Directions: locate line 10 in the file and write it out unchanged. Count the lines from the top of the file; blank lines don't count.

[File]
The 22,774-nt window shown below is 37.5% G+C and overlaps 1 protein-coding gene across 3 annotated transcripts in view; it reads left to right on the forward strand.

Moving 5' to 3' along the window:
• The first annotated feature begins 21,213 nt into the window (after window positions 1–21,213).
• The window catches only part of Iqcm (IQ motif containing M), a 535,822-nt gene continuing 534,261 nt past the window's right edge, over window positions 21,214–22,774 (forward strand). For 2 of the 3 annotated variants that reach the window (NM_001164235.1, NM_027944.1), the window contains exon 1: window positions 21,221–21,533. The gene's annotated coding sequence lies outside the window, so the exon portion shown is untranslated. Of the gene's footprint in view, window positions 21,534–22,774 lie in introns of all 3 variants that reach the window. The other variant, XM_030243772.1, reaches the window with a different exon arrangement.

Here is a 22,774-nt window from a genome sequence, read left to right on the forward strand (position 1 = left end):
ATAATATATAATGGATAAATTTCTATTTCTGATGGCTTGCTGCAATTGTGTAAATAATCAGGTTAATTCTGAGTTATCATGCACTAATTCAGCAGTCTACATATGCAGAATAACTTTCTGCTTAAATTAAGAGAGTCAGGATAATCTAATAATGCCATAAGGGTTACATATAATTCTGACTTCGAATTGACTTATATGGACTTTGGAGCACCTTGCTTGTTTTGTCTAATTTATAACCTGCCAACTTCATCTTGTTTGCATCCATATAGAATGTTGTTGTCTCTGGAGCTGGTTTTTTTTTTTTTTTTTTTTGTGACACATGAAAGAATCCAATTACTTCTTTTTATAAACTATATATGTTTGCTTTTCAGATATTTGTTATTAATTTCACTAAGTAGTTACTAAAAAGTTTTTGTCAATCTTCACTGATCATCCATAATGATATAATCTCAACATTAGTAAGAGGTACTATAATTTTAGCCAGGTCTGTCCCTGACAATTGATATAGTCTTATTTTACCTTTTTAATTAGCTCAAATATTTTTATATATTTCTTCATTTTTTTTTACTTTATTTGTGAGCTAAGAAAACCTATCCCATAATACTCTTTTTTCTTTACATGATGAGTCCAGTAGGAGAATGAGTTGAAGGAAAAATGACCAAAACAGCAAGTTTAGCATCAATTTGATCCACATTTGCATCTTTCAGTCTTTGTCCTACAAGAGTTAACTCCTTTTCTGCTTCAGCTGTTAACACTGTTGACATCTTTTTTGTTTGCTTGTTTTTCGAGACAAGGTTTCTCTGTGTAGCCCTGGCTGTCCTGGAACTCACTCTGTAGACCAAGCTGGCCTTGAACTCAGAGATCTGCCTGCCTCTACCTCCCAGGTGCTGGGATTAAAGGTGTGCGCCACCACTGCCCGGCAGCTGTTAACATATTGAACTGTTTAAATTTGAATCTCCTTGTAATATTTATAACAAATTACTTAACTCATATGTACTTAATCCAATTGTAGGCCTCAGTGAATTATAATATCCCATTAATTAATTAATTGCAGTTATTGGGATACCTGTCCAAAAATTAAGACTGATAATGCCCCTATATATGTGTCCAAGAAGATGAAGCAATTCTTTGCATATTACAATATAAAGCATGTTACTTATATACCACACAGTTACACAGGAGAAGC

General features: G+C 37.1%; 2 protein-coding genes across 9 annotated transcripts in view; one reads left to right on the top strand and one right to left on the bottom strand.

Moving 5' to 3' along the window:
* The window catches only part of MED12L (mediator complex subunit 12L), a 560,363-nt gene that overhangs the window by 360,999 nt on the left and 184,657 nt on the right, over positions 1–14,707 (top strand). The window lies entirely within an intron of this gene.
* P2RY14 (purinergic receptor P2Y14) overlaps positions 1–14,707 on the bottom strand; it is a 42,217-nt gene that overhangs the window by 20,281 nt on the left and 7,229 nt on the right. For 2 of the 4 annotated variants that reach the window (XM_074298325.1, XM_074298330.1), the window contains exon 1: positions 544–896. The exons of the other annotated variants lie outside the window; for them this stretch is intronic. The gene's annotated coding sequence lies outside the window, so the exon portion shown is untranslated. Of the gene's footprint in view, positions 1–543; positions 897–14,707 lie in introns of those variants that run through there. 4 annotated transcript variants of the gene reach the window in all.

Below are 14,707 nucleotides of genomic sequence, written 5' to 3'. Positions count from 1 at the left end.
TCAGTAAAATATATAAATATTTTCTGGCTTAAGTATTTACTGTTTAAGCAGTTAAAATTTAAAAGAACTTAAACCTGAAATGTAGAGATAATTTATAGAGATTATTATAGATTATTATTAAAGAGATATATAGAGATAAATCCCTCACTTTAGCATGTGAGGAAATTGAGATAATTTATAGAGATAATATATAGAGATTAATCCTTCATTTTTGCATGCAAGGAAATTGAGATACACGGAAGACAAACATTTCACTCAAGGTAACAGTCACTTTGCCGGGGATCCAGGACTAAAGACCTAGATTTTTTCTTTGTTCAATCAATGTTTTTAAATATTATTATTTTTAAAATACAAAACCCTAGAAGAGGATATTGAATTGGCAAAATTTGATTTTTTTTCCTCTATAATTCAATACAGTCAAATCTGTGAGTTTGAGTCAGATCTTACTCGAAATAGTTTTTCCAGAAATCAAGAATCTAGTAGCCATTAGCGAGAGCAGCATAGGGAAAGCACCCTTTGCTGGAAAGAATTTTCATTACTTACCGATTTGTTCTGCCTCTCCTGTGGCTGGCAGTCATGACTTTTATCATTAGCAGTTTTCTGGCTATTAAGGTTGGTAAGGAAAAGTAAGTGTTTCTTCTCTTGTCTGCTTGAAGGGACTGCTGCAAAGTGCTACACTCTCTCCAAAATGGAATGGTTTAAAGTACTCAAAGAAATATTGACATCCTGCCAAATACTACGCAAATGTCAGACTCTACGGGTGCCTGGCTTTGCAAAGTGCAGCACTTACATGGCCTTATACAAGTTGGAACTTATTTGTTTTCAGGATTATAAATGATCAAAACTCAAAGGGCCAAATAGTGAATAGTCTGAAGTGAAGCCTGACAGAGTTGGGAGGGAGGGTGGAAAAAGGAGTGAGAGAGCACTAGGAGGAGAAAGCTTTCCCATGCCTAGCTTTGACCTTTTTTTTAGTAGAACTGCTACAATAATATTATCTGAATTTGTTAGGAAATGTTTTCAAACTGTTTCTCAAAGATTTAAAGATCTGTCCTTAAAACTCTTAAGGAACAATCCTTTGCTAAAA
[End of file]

* P2RY14 (purinergic receptor P2Y14) overlaps positions 1–14,707 on the bottom strand; it is a 42,217-nt gene that overhangs the window by 20,281 nt on the left and 7,229 nt on the right. For 2 of the 4 annotated variants that reach the window (XM_074298325.1, XM_074298330.1), the window contains exon 1: positions 544–896. The exons of the other annotated variants lie outside the window; for them this stretch is intronic. The gene's annotated coding sequence lies outside the window, so the exon portion shown is untranslated. Of the gene's footprint in view, positions 1–543; positions 897–14,707 lie in introns of those variants that run through there. 4 annotated transcript variants of the gene reach the window in all.